In this case, during a hard fought organizing campaign, the employer discovered four employees were asleep and terminated them. The ALJ noted the timing of the discipline in relation to the organizing was close (2 months) and noted that the investigation conducted by the employer was lacking (it didn’t interview another supervisor who allegedly was present) and that there was evidence of disparate treatment in that no employee had been discharged for the same offense.
The three Board members agreed the General Counsel met its burden in establishing a threshold case. What they disagreed about is the standard for evaluating motivation. The majority stated that, “[t]he General Counsel is not required to ‘demonstrate some additional ‘nexus’ between the employee’s protected activity and the adverse action.'” Libertyville Toyota, 360 NLRB 1298, 1301, n. 10 (2014)(enforcement history omitted).
Chairman Miscimarra disagreed, stating he “believes [the General Counsel] must establish a link or nexus between the employee’s protected activity and the employer’s challenged adverse employment action.” The Chairman noted that applying this standard the General Counsel met his burden of establishing a threshold case.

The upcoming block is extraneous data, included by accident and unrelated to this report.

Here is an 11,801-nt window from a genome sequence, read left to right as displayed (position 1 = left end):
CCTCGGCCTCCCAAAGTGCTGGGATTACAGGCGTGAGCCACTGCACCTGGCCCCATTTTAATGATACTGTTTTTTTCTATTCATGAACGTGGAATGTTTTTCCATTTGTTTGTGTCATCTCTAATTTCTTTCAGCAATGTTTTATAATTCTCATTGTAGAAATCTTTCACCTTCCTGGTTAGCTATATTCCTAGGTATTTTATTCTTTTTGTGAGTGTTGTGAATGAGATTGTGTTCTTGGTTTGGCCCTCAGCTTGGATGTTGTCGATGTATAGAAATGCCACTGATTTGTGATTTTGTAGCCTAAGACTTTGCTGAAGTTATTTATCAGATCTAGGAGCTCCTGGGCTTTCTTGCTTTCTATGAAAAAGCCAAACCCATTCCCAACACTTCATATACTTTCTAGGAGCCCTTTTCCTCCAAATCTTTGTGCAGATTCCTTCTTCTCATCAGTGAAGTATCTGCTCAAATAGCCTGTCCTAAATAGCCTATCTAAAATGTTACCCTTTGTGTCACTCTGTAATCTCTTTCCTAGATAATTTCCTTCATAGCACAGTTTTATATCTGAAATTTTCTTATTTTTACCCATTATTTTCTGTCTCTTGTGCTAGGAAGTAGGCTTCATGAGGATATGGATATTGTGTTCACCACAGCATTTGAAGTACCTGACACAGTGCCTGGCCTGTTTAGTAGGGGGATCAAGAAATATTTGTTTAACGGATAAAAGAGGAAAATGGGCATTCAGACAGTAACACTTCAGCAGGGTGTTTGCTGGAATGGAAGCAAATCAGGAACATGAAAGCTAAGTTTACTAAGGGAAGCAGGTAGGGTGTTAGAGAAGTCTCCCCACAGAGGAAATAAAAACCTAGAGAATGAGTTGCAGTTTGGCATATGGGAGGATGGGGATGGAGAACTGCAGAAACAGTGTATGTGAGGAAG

So what does all this mean? It’s hard to say exactly because neither side evaluates the evidence under their stated framework. What is clear, however, is the remarks of the majority and the dissent evidence a potentially large gulf in interpretation of the proof the General Counsel must establish to make a threshold showing that the Act has been violated. One could see any one of the elements used to infer unlawful motivation being interpreted differently under the Chairman’s standard of requiring a “nexus.” For example, whether there exists “disparate treatment” is so fact intensive that one could see the Board deciding that the employer did what it often does: evaluates the particular facts in deciding the discipline. Or, that the two months between union activity and the discharge is not enough to establish a “nexus” under the Chairman’s view of the world.